Posted - 4/9/2013 10:47:59 AM | show profile | flag this post
The theory of attracting younger views to change their buying habits is one I have heard for years, and there’s a lot of truth in that. But, today’s programing is not a monolith, nor is the advertising. In ‘early fringe programing’ 7-8 PM in the East and Pacific, with reruns and syndicated programs, or the ‘reality shows’ of prime time, what ads do we see ? Tons of the latest and greatest cell spots and more Super Duper burger/fast food-Mod range restaurants. Oh, and the ‘big/bang/boom’ latest and greatest movies. Throw in some clever cleaning ads, toys for small kids (young parents) and ‘common cars and trucks,’ to round it out. Then, what’s on Jim Cramer’s ‘Mad Money,’ or ‘Squawk Box’ ? Lots of B to B business, foreign business traveler services and luxury cars, not much use to people under 40. Similar to special sporting events like ‘The British Open.’ This skews to a ‘higher clientele,’ and aside from the likes of Facebook and Google wonder kids, generally it takes more years to get in this club.
Sticking to news programing we see separation here too. I remember when I was a kid in the 70‘s 60 Minutes ran a ton of Wausau Insurance (now with Liberty Mutual) ads. But, these examples can be found today with the network nightly news. One of the biggest industries pushed on the big three at 6:30 (Eastern/Pacific)...medications spear headed for those on the ‘wrong side of 50,’ (loaded with tons of disclaimers). Although this crowd does frequent local news with greater loyalty than their younger counterparts, the bigger division is of class. Ads in local news often bare closer resemblance to daytime talk ads than 60 Minutes/nightly network news. You are more likely to see credit/debt/collection services, technical/community colleges and tons of obnoxious ‘lower end’ car commercials on your local news team’s programs.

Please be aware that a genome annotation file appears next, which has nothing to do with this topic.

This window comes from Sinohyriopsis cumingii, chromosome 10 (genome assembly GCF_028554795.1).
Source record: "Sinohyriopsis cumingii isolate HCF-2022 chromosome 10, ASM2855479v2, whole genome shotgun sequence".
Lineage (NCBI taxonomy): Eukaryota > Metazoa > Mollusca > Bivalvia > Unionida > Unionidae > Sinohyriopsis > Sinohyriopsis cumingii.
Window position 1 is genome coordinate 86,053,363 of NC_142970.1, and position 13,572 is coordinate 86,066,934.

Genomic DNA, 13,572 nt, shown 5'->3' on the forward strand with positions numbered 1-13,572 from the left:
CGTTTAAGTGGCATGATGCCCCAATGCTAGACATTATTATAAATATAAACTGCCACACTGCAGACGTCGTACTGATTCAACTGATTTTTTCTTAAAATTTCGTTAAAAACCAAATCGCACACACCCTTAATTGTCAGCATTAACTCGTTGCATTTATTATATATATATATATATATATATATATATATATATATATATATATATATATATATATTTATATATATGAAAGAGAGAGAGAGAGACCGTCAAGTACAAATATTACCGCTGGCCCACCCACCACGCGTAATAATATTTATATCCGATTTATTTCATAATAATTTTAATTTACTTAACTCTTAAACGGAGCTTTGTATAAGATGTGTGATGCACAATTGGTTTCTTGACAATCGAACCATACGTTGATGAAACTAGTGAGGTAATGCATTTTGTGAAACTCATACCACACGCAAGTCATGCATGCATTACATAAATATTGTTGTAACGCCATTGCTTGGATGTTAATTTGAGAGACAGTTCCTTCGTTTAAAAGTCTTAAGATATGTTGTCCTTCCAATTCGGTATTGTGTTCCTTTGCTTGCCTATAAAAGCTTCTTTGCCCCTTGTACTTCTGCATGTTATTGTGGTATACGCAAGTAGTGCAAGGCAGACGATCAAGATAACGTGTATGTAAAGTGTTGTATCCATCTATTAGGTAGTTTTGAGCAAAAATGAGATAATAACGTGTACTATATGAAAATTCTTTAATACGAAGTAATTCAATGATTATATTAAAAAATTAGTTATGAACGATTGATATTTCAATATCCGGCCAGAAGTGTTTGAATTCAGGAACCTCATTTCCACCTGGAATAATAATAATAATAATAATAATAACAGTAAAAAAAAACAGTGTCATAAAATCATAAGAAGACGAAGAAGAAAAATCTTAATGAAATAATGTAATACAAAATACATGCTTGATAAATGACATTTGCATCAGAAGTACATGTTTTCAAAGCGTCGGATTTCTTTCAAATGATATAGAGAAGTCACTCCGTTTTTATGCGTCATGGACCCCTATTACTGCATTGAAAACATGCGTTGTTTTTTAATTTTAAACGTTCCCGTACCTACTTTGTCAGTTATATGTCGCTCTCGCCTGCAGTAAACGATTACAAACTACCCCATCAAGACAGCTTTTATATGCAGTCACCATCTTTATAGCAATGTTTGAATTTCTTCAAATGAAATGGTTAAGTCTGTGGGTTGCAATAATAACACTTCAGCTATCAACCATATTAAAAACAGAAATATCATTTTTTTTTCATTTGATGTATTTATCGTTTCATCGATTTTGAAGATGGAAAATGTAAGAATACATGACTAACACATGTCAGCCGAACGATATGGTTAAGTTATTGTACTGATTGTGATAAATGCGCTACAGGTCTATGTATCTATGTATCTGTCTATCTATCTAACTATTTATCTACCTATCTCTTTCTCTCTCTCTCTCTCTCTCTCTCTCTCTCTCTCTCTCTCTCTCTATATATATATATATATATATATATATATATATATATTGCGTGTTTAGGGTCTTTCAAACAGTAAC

It’s been observed that older viewers have an established connection to local hence their loyalty. Today’s 'older viewers’ grew up at a time when broadcast news had a different impact than it does today. Still, local news by its content tends to be of greater interest to those who have more of a vested interest, which often requires someone of more advanced age. Despite the sea of sameness critics say of local news, it is nuanced by more than just age and class too. Education and geography enter into play. Blue collar towns in a cold climates (say the Midwest), create more excitement for local than better educated, white collar markets particularly in temperate locations. The West, for example, has plenty of markets very heavily weighted on lifestyle, sitting indoors watching the local news crew doesn’t have the same appeal as a half a foot of snow on the ground. Lots of factors at work.
|Rufus V Vishinsky||
Posted - 4/9/2013 11:33:35 AM | show profile | flag this post
OldEditor & Voyage2
Are indeed correct...Outlets like ours market everything... We try to place an advertiser's budget on our air/our digital sub-channels/on our website/our mobile/yada yada...We compete with ourselves. And this time of year, all the platforms (particularly broadcast) are very tight inventory-wise, and rates are pretty good, too.